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Meet the author:
Jill Olkoski

Jill has a MA in Clinical Psychology, a BS in Computer Science, and a BS in Mechanical Engineering.

She currently owns Aldebaran Web Design in Edmonds (near Seattle WA) and enjoys educating her clients on topics related to small business website design.

In Jill's previous life, she spent 17 years in the engineering and quality organizations of a Fortune 100 tech company.


How To Select A Domain Name

June 28th, 2007

Selecting the best domain name for your new website is often the task that new website clients tackle first. Since there are a nearly infinite number of possible website domain names to choose from, how does a prospective website client go about choosing just the right domain name for his or her small business website or personal project?

There are three general strategies to consider when selecting a domain name for a new website:

  1. using keywords,
  2. using branding, and
  3. using something easy to remember.

When you select to use keywords in your domain name, you are doing it for search engine optimization purposes. You get “credit” with search engines for every keyword that appears in your website, and the domain name carries quite a bit of weight. If for example you are a dog trainer in Seattle, you might want “ ” as your domain name so that folks who are using those three words find your website.

When you select to use branding in your domain name, you are trying to establish some kind of identity online, like “” . With this strategy, it’s assumed that people will find your website because they either know the domain name by heart (aka or because you’ve done marketing to get your company’s domain name known to potential customers.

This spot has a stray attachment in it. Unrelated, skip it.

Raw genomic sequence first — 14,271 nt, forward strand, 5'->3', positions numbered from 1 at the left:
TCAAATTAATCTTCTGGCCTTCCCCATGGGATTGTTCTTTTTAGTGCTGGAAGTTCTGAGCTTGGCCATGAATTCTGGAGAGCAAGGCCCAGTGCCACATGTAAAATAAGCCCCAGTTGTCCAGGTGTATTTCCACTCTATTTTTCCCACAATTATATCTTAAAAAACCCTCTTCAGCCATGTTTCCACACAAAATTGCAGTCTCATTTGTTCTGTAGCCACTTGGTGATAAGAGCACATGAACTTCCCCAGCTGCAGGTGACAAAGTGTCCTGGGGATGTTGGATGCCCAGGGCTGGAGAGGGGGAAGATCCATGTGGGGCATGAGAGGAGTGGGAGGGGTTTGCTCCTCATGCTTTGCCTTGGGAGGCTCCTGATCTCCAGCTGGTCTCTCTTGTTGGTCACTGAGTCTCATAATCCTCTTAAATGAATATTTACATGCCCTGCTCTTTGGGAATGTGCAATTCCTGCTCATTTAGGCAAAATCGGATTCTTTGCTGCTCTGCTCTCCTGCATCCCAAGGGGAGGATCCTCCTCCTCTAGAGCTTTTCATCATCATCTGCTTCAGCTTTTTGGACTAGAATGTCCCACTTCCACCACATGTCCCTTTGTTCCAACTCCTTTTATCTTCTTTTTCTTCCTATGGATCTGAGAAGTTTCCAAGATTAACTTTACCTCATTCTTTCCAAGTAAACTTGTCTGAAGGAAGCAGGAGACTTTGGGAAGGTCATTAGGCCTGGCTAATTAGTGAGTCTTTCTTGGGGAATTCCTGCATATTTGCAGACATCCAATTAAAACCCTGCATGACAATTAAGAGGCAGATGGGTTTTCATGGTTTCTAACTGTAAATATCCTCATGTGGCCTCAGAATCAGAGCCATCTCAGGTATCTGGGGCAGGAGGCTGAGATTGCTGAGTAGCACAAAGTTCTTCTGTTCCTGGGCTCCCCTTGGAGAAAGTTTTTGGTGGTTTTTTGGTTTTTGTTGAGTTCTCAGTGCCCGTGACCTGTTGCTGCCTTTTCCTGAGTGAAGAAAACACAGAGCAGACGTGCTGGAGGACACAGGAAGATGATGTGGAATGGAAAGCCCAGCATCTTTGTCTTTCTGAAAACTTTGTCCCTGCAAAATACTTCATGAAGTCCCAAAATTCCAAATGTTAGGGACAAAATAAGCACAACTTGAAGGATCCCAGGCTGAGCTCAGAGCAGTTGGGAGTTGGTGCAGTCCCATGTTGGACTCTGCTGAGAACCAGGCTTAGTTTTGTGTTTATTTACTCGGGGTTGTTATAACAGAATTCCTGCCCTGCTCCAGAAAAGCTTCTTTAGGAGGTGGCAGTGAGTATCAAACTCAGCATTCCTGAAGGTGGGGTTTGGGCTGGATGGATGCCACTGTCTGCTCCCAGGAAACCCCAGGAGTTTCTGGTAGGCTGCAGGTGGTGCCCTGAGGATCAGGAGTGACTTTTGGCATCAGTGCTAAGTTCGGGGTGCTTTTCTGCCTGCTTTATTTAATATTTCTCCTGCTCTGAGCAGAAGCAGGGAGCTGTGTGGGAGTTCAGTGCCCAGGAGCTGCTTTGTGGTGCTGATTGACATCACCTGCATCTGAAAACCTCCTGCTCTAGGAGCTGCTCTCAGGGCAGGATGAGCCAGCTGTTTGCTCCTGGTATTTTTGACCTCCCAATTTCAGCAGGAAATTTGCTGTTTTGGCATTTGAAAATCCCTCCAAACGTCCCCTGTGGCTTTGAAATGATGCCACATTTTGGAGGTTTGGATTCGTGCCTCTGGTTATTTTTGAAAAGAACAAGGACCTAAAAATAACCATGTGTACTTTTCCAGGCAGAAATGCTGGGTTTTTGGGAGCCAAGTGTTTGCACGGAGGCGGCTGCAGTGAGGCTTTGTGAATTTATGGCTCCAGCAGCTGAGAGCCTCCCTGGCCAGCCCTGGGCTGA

When you select something easy to remember in your domain name, you are using neither keywords nor your company name, but often a clever, short, memorable domain name like “” for a business that has nothing to do with dogs. (If you don’t believe me, check out their website!)

You can also come up with a combination strategy, like I did for my domain “”, using both my business name and two keywords that are super-relevant to my business. There are great websites that help you choose a domain name, and I’d recommend using to help come up with alternatives you might not have otherwise thought of.

You may be asking, “Why is this choosing a domain name such a big deal when they only cost $10 a year? “. This is a great question! Domain name registrations are certainly inexpensive, and probably deceptively so, from a search engine optimization (SEO) perspective. There are many, many different factors that search engines like Google consider when their super complex algorithm assigns your website ranking for specific keywords. The factor that matters in considering selecting a domain name, is domain age. When you register a domain name, it gets time stamped, and the search engines know how long you’ve had it. Some people claim that the longer you register your domain name for, the better, implying that you should pre-pay for your domain name for 10 years versus 1 year.

Some of the search engines, like MSN don’t care about domain age, but Google does. In an effort to have new fly-by-night websites get lower rankings than established websites, Google uses something known as the “Google Sandbox”. The sandbox is where Google sends your “new” website (domain name) to play until it ages enough to play with the older websites. I can tell you from personal experience with my own website that this happens, and there’s no telling how long new websites will be in the sandbox – it depends on what keywords you’re trying to get ranking for. For example, for my own website, I got good ranking for my last name, which is unusual, within a month or two. But for “website design seattle” I had to wait 8 months to emerge from the sandbox.